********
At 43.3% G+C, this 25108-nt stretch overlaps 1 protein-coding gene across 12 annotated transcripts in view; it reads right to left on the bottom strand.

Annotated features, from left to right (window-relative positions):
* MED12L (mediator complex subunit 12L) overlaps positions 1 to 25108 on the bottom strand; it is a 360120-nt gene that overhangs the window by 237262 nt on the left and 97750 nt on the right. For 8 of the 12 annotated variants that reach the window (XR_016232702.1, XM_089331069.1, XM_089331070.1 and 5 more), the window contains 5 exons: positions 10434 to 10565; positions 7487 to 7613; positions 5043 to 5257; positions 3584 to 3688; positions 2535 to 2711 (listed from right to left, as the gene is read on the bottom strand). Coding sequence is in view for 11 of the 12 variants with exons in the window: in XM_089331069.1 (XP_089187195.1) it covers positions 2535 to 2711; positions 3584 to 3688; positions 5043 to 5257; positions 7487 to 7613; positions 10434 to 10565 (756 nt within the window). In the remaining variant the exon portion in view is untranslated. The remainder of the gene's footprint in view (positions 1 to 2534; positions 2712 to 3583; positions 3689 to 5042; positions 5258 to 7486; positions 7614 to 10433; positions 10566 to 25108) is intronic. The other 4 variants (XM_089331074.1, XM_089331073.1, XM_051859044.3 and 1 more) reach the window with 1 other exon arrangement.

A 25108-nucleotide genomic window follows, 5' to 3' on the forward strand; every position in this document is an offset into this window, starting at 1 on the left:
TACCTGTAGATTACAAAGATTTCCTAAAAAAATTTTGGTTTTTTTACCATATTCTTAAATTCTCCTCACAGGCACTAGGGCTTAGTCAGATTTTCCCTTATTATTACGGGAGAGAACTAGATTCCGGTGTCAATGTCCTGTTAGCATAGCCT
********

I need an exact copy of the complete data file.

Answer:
At 43.3% G+C, this 25108-nt stretch overlaps 1 protein-coding gene across 12 annotated transcripts in view; it reads right to left on the bottom strand.

Annotated features, from left to right (window-relative positions):
* MED12L (mediator complex subunit 12L) overlaps positions 1 to 25108 on the bottom strand; it is a 360120-nt gene that overhangs the window by 237262 nt on the left and 97750 nt on the right. For 8 of the 12 annotated variants that reach the window (XR_016232702.1, XM_089331069.1, XM_089331070.1 and 5 more), the window contains 5 exons: positions 10434 to 10565; positions 7487 to 7613; positions 5043 to 5257; positions 3584 to 3688; positions 2535 to 2711 (listed from right to left, as the gene is read on the bottom strand). Coding sequence is in view for 11 of the 12 variants with exons in the window: in XM_089331069.1 (XP_089187195.1) it covers positions 2535 to 2711; positions 3584 to 3688; positions 5043 to 5257; positions 7487 to 7613; positions 10434 to 10565 (756 nt within the window). In the remaining variant the exon portion in view is untranslated. The remainder of the gene's footprint in view (positions 1 to 2534; positions 2712 to 3583; positions 3689 to 5042; positions 5258 to 7486; positions 7614 to 10433; positions 10566 to 25108) is intronic. The other 4 variants (XM_089331074.1, XM_089331073.1, XM_051859044.3 and 1 more) reach the window with 1 other exon arrangement.

A 25108-nucleotide genomic window follows, 5' to 3' on the forward strand; every position in this document is an offset into this window, starting at 1 on the left:
TACCTGTAGATTACAAAGATTTCCTAAAAAAATTTTGGTTTTTTTACCATATTCTTAAATTCTCCTCACAGGCACTAGGGCTTAGTCAGATTTTCCCTTATTATTACGGGAGAGAACTAGATTCCGGTGTCAATGTCCTGTTAGCATAGCCT